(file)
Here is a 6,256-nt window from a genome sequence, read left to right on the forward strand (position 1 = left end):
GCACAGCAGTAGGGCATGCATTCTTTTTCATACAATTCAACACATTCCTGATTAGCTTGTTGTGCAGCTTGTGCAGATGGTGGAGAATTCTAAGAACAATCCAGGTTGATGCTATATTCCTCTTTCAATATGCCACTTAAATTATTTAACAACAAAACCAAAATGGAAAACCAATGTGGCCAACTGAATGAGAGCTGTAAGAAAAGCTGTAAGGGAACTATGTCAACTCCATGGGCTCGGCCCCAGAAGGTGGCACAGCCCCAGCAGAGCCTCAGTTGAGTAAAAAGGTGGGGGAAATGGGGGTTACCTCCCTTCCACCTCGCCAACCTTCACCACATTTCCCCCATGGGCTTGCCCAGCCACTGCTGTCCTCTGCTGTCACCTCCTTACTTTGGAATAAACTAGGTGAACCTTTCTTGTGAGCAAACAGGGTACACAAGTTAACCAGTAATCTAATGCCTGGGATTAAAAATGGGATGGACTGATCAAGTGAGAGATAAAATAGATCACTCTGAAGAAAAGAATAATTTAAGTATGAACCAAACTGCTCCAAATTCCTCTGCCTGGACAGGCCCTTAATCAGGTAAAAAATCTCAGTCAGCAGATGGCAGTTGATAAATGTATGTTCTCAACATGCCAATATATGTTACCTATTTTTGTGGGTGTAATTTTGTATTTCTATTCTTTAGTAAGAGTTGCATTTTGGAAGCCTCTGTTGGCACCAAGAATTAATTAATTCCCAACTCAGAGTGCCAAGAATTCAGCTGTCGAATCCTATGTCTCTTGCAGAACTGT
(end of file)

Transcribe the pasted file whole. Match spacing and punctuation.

Here is a 6,256-nt window from a genome sequence, read left to right on the forward strand (position 1 = left end):
GCACAGCAGTAGGGCATGCATTCTTTTTCATACAATTCAACACATTCCTGATTAGCTTGTTGTGCAGCTTGTGCAGATGGTGGAGAATTCTAAGAACAATCCAGGTTGATGCTATATTCCTCTTTCAATATGCCACTTAAATTATTTAACAACAAAACCAAAATGGAAAACCAATGTGGCCAACTGAATGAGAGCTGTAAGAAAAGCTGTAAGGGAACTATGTCAACTCCATGGGCTCGGCCCCAGAAGGTGGCACAGCCCCAGCAGAGCCTCAGTTGAGTAAAAAGGTGGGGGAAATGGGGGTTACCTCCCTTCCACCTCGCCAACCTTCACCACATTTCCCCCATGGGCTTGCCCAGCCACTGCTGTCCTCTGCTGTCACCTCCTTACTTTGGAATAAACTAGGTGAACCTTTCTTGTGAGCAAACAGGGTACACAAGTTAACCAGTAATCTAATGCCTGGGATTAAAAATGGGATGGACTGATCAAGTGAGAGATAAAATAGATCACTCTGAAGAAAAGAATAATTTAAGTATGAACCAAACTGCTCCAAATTCCTCTGCCTGGACAGGCCCTTAATCAGGTAAAAAATCTCAGTCAGCAGATGGCAGTTGATAAATGTATGTTCTCAACATGCCAATATATGTTACCTATTTTTGTGGGTGTAATTTTGTATTTCTATTCTTTAGTAAGAGTTGCATTTTGGAAGCCTCTGTTGGCACCAAGAATTAATTAATTCCCAACTCAGAGTGCCAAGAATTCAGCTGTCGAATCCTATGTCTCTTGCAGAACTGT